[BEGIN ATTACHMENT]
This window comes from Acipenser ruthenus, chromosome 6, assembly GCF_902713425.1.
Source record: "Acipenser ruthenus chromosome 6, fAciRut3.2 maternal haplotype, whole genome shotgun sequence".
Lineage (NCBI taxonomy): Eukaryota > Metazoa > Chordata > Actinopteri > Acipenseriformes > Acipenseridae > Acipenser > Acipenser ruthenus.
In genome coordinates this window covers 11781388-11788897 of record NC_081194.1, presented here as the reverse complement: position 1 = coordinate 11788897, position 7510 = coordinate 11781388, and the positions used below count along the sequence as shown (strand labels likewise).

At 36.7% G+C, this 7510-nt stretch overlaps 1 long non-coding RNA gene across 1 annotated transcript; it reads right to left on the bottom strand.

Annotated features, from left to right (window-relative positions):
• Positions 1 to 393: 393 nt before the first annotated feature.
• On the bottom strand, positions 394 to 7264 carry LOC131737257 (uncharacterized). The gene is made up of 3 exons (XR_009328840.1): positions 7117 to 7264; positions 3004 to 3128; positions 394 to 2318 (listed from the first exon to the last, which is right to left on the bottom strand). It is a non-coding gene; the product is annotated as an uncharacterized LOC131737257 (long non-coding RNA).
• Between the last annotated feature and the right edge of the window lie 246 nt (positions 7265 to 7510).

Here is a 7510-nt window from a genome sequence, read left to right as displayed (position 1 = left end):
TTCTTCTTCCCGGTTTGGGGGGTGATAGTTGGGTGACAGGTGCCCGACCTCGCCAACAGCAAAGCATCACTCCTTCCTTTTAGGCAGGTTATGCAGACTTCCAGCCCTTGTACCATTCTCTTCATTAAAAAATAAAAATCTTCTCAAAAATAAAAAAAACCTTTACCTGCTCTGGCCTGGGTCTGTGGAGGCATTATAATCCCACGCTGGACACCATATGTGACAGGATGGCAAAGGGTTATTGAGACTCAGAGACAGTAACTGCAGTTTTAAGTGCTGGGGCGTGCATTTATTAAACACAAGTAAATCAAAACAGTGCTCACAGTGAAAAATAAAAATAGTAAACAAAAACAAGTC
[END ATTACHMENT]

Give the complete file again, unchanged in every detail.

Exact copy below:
This window comes from Acipenser ruthenus, chromosome 6, assembly GCF_902713425.1.
Source record: "Acipenser ruthenus chromosome 6, fAciRut3.2 maternal haplotype, whole genome shotgun sequence".
Lineage (NCBI taxonomy): Eukaryota > Metazoa > Chordata > Actinopteri > Acipenseriformes > Acipenseridae > Acipenser > Acipenser ruthenus.
In genome coordinates this window covers 11781388-11788897 of record NC_081194.1, presented here as the reverse complement: position 1 = coordinate 11788897, position 7510 = coordinate 11781388, and the positions used below count along the sequence as shown (strand labels likewise).

At 36.7% G+C, this 7510-nt stretch overlaps 1 long non-coding RNA gene across 1 annotated transcript; it reads right to left on the bottom strand.

Annotated features, from left to right (window-relative positions):
• Positions 1 to 393: 393 nt before the first annotated feature.
• On the bottom strand, positions 394 to 7264 carry LOC131737257 (uncharacterized). The gene is made up of 3 exons (XR_009328840.1): positions 7117 to 7264; positions 3004 to 3128; positions 394 to 2318 (listed from the first exon to the last, which is right to left on the bottom strand). It is a non-coding gene; the product is annotated as an uncharacterized LOC131737257 (long non-coding RNA).
• Between the last annotated feature and the right edge of the window lie 246 nt (positions 7265 to 7510).

Here is a 7510-nt window from a genome sequence, read left to right as displayed (position 1 = left end):
TTCTTCTTCCCGGTTTGGGGGGTGATAGTTGGGTGACAGGTGCCCGACCTCGCCAACAGCAAAGCATCACTCCTTCCTTTTAGGCAGGTTATGCAGACTTCCAGCCCTTGTACCATTCTCTTCATTAAAAAATAAAAATCTTCTCAAAAATAAAAAAAACCTTTACCTGCTCTGGCCTGGGTCTGTGGAGGCATTATAATCCCACGCTGGACACCATATGTGACAGGATGGCAAAGGGTTATTGAGACTCAGAGACAGTAACTGCAGTTTTAAGTGCTGGGGCGTGCATTTATTAAACACAAGTAAATCAAAACAGTGCTCACAGTGAAAAATAAAAATAGTAAACAAAAACAAGTC